Where Antelope Roam

Reviewed by Rachel Woodworth


A book review ought to start, more than likely, with the book. But my review can’t begin there. It begins with the man. The man who wrote the book, who gathered days and moments, adventures and seasons, who recalled and reminisced and turned memories to words, to pages, to chapters, to book: a collection of short stories bound in Where Antelope Roam.


I cannot separate the book from the man; but then, I don’t need to. This is autobiography—what makes the book worth reading is the man who lives a life worth reading. I vouch for the value of both.


I begin, however, with the author. An author I first knew as a professor.


With an energy and eagerness (either endearing or embarrassing) of my college freshman self, I sat in his Cultural Anthropology classroom. Before the end of his two hour class, I remember clearly thinking, “I want to do what he does.” Now this, I’m coming to learn, has less to do with the specifics of doing—with mimicking job or education or, not to give too much away, the handling of horned vipers—but the being. And this is harder to articulate and harder to enact.


What I sensed in that classroom, and what I sense in the pages of this book, is this fullness of life. A character and a being, a posturing, that is wonderful—that is, really, full of wonder. It is this unwavering joy in life—a firm confidence in the value of here: this place, this person, this landscape and moment before me. It is this seeking and spotting of goodness that is wholly refreshing and inspiring. It is wise. In being lost, in carrying out difficult work in a sometimes difficult climate and context, in childhood and career and aging, in adventure and misadventure, there is a lightheartedness and there is always learning.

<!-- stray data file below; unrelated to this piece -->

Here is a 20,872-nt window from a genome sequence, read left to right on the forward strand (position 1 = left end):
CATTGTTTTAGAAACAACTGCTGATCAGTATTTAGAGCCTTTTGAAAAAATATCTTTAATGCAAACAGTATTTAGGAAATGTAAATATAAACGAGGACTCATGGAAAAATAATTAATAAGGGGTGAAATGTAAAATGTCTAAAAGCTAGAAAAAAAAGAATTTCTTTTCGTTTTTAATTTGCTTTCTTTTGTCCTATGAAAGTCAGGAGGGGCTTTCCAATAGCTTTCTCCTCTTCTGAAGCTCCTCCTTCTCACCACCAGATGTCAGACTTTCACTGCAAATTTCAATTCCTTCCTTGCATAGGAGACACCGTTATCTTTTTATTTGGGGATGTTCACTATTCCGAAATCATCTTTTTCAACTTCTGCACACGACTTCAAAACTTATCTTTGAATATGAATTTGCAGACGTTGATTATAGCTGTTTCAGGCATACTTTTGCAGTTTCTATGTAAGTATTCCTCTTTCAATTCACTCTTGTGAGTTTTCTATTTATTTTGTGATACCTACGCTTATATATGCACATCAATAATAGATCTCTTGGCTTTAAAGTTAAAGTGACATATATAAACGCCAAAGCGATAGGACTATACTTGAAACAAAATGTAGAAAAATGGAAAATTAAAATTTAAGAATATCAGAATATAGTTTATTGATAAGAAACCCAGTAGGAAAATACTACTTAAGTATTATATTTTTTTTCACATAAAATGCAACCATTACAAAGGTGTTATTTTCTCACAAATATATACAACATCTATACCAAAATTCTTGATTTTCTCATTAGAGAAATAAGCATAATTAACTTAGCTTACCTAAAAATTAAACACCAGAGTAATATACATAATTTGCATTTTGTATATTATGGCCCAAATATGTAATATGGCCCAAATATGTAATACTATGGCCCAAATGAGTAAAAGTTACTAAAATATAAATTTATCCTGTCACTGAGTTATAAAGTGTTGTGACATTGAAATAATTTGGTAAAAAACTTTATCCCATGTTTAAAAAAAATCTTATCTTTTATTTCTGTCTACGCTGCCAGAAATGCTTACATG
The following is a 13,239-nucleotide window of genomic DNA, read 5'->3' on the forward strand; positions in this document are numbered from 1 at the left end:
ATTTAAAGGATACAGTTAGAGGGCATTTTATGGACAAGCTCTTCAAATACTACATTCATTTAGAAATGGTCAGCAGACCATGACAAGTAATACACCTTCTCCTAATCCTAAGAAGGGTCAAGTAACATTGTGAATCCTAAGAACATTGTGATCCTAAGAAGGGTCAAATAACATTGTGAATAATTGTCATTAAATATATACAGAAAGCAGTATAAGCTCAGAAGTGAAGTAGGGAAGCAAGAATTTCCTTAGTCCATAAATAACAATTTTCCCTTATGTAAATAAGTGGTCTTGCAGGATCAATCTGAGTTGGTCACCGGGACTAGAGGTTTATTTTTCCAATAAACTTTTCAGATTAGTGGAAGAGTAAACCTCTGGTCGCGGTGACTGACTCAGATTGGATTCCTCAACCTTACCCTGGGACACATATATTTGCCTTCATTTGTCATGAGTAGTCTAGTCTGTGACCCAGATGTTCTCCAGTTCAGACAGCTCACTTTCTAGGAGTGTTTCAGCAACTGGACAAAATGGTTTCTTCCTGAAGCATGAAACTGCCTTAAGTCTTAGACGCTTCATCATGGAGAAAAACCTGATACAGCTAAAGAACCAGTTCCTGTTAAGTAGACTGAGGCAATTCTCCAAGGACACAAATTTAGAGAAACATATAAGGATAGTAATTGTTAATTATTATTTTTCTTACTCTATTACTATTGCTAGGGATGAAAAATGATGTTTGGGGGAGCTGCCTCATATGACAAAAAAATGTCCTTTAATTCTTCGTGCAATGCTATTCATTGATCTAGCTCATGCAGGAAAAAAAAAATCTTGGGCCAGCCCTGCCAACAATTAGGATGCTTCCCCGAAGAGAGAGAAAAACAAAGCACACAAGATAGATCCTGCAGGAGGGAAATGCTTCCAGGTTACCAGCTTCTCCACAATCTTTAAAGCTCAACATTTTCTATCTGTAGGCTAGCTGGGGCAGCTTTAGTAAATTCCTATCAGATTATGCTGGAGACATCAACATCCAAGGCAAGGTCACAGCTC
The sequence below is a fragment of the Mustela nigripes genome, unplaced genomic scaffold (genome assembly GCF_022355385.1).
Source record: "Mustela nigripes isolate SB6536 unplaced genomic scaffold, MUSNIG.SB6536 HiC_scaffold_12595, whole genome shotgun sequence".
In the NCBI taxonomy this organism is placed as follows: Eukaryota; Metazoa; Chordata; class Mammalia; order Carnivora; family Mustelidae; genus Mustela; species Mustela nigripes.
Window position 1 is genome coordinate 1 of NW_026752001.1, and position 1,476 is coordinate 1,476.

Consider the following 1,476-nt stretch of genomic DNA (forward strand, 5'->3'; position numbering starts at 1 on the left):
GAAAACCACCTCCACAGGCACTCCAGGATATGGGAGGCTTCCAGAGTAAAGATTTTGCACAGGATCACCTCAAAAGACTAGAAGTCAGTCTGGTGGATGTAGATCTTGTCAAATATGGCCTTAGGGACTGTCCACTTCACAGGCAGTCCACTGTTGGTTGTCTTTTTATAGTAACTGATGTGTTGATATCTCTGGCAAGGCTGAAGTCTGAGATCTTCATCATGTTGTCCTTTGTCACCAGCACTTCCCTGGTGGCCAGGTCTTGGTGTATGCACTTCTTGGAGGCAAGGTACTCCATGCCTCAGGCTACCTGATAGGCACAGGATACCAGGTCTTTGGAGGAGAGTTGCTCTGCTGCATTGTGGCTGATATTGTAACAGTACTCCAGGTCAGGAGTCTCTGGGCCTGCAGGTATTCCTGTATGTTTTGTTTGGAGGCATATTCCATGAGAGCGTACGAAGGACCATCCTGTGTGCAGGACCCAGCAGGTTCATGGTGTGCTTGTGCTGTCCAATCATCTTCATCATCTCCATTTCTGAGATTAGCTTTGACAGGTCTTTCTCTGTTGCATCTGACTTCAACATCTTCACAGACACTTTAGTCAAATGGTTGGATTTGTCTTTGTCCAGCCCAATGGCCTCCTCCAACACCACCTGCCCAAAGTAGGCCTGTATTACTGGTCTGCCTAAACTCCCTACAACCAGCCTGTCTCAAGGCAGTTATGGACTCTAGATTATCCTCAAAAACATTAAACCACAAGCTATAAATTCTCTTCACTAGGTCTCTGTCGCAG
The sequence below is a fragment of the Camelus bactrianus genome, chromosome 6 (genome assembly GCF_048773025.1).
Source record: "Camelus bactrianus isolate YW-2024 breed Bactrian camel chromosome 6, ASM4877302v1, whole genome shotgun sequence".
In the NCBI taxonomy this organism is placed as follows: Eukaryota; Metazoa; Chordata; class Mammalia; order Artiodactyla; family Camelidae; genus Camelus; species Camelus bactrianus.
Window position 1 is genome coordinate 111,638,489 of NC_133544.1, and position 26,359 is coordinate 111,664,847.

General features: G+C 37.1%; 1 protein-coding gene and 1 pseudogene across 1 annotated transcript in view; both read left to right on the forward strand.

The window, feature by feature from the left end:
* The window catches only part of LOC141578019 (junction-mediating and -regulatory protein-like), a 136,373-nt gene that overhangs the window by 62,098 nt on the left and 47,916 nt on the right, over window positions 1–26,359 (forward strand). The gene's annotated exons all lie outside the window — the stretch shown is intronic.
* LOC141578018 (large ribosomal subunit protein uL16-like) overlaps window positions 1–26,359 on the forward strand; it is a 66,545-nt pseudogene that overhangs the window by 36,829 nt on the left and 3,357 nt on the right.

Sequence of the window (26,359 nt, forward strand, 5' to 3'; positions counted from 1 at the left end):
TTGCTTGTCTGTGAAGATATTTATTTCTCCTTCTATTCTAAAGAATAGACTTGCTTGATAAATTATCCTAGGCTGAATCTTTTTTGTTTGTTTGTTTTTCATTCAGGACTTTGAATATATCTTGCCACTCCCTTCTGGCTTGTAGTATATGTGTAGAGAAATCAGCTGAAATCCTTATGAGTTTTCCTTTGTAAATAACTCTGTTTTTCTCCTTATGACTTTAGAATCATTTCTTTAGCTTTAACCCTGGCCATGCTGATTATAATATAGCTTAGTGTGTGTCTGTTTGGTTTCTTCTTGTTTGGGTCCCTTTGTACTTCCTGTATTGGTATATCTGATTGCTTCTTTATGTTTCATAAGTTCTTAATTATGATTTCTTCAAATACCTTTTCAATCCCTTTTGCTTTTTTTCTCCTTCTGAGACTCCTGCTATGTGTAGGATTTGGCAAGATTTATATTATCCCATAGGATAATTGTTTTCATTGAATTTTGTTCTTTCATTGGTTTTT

This is an incredible life and these are incredible stories about a person and a place, beloved. Africa, a continent so often stereotyped or skewed, is given life and image through Arensen’s stories: it is spectacularly beautiful and complex. Much like the people that we are, like the lives we live, and the countries and continents we inhabit. This is a life and a continent that cannot be painted with a broad stroke. And it isn’t. Arensen’s stories, instead, are threaded with themes of humour, culture, spirituality, sorrow, knowledge, and wisdom.


This anthology, these stories, provides snippets and snapshots of a patchwork life, colourful, pieces unique and wonderful, each with a pattern and shade of their own.


My sophomore self, with a slightly more subtle enthusiasm, did end up doing what he did (or at least one of the things he did—it was a start). I signed up for his study-abroad program, a program he founded and directed for many years, in Tanzania. And on our first full day, he shared with his cohort of students this Anglican catechism: “What is the chief end of man? To glorify God and enjoy Him forever.” This is something Arensen, and his book, embodies. And it is this I hope to do—and be.


This is a book you ought to read, and a man you ought to know.


Where Antelope Roam can be ordered from the Old Africa website www.oldafricamagazine.com or directly from amazon.com